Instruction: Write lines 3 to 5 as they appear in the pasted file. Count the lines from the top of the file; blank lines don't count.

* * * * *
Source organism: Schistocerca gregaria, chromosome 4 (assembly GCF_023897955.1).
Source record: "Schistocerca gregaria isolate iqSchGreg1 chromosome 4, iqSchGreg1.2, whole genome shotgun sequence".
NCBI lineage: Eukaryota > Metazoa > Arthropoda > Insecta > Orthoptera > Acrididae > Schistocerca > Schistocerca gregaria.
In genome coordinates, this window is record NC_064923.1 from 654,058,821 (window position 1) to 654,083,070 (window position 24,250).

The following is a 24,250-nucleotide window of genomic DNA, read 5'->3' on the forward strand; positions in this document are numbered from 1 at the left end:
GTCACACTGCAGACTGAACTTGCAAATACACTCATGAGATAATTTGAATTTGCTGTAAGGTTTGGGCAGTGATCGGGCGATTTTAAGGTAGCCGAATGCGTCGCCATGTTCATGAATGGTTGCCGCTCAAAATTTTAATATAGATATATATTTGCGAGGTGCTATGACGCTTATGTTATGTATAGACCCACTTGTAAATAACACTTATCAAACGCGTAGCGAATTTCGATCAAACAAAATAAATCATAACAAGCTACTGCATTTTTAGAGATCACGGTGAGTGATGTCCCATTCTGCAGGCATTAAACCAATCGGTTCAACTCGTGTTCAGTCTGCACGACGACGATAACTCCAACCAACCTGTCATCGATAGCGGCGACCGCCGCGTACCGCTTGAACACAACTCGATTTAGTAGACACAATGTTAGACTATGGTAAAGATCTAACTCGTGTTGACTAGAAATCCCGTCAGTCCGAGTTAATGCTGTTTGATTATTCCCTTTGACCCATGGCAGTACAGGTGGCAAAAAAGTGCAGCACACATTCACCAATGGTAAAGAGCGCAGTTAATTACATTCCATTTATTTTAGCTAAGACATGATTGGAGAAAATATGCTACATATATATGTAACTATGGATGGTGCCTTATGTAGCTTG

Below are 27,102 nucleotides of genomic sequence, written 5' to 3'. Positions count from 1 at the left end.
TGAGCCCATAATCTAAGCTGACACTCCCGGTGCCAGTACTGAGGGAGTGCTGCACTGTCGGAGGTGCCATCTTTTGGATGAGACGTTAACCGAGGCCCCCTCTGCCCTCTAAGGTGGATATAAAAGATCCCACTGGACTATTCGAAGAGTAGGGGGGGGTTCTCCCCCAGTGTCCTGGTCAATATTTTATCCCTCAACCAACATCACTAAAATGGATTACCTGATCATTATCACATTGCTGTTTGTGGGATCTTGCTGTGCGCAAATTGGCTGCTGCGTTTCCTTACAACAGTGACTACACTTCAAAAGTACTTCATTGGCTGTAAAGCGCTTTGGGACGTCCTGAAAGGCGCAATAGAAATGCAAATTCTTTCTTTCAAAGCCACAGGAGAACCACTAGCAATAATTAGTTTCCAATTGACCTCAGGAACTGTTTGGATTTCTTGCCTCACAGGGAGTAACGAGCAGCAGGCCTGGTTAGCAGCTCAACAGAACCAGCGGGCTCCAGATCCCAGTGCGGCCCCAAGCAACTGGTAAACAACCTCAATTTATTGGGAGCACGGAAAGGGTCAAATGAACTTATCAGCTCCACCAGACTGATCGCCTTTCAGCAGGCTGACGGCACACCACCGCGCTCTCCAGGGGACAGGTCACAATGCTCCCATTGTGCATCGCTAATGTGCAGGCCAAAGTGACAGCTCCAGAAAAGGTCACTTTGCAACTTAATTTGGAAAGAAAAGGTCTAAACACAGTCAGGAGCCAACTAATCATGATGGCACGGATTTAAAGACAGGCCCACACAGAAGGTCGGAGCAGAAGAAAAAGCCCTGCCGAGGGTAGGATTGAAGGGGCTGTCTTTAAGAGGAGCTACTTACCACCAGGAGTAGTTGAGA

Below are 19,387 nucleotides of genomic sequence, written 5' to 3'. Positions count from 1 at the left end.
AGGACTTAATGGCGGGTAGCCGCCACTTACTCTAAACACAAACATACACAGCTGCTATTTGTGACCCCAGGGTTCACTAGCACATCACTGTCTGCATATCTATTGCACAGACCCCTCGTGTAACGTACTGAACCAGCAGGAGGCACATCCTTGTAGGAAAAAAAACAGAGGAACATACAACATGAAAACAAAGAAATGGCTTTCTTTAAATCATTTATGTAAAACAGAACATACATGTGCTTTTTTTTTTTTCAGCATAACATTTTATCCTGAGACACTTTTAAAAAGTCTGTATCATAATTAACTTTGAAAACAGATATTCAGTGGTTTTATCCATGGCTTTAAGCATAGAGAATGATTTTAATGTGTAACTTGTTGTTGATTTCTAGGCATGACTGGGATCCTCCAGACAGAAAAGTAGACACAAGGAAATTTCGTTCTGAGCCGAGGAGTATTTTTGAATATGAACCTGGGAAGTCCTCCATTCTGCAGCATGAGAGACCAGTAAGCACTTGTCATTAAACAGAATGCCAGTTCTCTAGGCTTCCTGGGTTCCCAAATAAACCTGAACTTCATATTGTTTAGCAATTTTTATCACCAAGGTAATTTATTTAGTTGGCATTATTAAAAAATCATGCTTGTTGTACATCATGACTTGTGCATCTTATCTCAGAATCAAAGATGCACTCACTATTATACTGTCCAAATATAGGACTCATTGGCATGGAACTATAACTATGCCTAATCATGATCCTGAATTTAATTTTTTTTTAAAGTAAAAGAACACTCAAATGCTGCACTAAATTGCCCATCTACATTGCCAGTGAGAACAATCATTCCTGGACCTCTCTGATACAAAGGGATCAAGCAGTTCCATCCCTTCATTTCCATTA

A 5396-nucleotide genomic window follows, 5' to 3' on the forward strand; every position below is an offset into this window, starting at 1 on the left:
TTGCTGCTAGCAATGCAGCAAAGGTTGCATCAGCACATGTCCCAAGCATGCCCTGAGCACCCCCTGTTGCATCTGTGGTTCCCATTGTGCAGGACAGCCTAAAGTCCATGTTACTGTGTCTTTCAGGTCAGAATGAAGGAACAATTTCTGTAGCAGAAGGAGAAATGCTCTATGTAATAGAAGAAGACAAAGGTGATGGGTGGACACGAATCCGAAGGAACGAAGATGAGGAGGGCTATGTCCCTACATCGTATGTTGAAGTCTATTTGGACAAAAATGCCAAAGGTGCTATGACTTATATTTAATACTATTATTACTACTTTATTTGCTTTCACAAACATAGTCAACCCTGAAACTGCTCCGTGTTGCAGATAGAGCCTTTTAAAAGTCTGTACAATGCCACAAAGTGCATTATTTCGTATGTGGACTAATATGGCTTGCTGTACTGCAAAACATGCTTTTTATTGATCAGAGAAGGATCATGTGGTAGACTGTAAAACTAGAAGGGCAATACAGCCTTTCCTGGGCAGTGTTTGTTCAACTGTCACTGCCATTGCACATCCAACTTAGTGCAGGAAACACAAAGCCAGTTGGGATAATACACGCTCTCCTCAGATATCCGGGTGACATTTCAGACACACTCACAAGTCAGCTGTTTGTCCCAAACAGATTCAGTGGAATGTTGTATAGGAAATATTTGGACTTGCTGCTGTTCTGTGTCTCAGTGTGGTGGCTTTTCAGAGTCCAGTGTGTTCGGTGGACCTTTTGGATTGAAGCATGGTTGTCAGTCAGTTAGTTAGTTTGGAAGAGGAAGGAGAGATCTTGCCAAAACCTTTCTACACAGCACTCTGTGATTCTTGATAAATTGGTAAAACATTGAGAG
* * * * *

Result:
NCBI lineage: Eukaryota > Metazoa > Arthropoda > Insecta > Orthoptera > Acrididae > Schistocerca > Schistocerca gregaria.
In genome coordinates, this window is record NC_064923.1 from 654,058,821 (window position 1) to 654,083,070 (window position 24,250).

The following is a 24,250-nucleotide window of genomic DNA, read 5'->3' on the forward strand; positions in this document are numbered from 1 at the left end: